At the end, players confront Sabellian, son of Deathwing, and realize that he’s not the terrible, awful Dragon that he was painted to be. He reveals that while Deathwing had been corrupted by the Old Gods on Azeroth, Sabellian believed that the Outlands could be a fresh start. This wasn’t possible, however, because Deathwing was still a crazy pants.

Deathwing returned to Azeroth years ago however, and Sabellian has been trying to breed a new sect of the Black Dragonflight ever since who are free of corruption. We, as adventurers from Azeroth, were unaware of this, and blindly believed Danath’s accounting of the hardships suffered by the Expedition on Draenor. With us having enabled Gruul’s obliteration of Sabellian’s brood, we owe it to the dragon to help him kill Gruul, and all of his sons.

We’d then get the older quests we had to go after Gruul and his family, which includes the raid.

The Horde side of this storyline involves Rexxar reconnecting with his family, and forging a friendship with Sabellian who is under the guise of Baron Sablemane. Rexxar has a big journey to undertake as he tries to find acceptance in his family’s clan, and decide upon just who he wants to become. Does he want to stay behind in the Outlands with family, or return to Azeroth and forge a new life for himself?

He sets out on his BC quests to hunt the Ogres and the Ogron in the region, seeking to prove his worth to his father, and earn the “right” to make decisions for his own future without being seen as a disappointment. His father, originally, was disappointed in Rexxar for joining the Horde of old.

We’d see Rexxar take on more than he can chew with the ogres, and Baron Sablemane comes to his aid. The two forge their friendship, and in return, Rexxar agrees to help Sablemane with taking out Gruul the Dragonkiller.

We also have the older quests involving the Night Elves in the region.


When the time comes to head into the Netherstorm, the group of Elves that had been discussing what to do about Kael’thas comes to a decision: “trust without aiding”. They give the player orders to lay waste to Kael’thas’ forces in the Netherstorm, and if Kael’thas’ plan to summon Kil’jaeden comes to pass, they take the shot and eliminate Kil’jaeden. If not, and it turns out that Kael’thas truly has fallen and is simply leading them all on, they eliminate a serious threat to Azeroth and cut Kael’s head off.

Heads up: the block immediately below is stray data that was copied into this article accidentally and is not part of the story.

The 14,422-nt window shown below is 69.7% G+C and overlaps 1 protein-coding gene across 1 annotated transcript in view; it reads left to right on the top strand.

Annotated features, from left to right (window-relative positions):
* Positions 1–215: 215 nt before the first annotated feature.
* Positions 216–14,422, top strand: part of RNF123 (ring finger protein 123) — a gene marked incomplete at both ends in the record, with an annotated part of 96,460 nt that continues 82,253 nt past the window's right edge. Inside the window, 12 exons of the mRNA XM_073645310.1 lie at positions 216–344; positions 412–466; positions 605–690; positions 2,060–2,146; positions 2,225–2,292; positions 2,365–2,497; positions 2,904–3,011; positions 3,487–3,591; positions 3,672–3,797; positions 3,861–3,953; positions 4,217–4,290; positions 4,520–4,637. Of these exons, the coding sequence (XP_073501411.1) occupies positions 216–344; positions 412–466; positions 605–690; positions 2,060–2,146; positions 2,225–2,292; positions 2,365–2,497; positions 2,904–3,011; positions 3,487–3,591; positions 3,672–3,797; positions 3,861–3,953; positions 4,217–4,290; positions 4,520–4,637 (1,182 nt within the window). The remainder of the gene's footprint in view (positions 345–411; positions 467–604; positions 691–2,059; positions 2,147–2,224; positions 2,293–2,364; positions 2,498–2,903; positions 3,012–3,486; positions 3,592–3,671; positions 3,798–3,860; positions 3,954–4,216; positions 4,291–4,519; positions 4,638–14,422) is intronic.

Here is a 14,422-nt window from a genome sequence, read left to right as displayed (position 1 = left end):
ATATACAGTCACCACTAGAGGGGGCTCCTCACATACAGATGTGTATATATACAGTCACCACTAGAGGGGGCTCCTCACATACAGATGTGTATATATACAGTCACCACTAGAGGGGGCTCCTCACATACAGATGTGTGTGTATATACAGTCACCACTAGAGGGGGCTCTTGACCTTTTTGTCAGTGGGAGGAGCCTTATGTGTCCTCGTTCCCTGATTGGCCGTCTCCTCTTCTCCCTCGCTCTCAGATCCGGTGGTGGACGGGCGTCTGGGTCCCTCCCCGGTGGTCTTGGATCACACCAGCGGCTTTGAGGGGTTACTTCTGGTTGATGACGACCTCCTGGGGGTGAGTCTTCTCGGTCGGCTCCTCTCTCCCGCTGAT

As we get to the Tempest Keep, the Naaru deviate from the plan, remaining absolute in their want to lay waste to Kael’thas, claiming that anyone who sides with the Legion, even with good intentions, should be purged. (We see here the zealousness that the Naaru bring to bear later on with Xe’ra.)

Privately, Rommath and Auric, respective to their faction, countermand the Naaru’s orders, and direct the player to spare Kael’thas, and take him into custody.

As we raid the Tempest Keep, we come to find plenty of portals had been opened from within the ship, and some of the mages reveal that the portals lead to Quel’thalas. Instead of being killed in the Tempest Keep during the now penultimate fight, Kael’thas escapes when the adventurers come, claiming that his plans aren’t yet ready.

The final fight takes us to Quel’thalas: Silvermoon City. Kael’thas and his Blood Knights have struck at the city to steal back the Naaru, M’ru. We chase Kael’s forces through the city streets, but they manage to escape, and we’re left fighting a massive infernal in the Court of the Sun.

At the close of the fight, we look out at the Isle of Quel’danas from the top of Silvermoon’s palace, and see a massive shield spring into place around the isle. This, most obviously, foreshadows the later patch which deals with Kael’thas and the Sunwell. We’re left with uncertainty as to whether Kael’thas truly is on our side or not. Auric and Rommath claim that it will take time to get inside the shield, and find out for sure.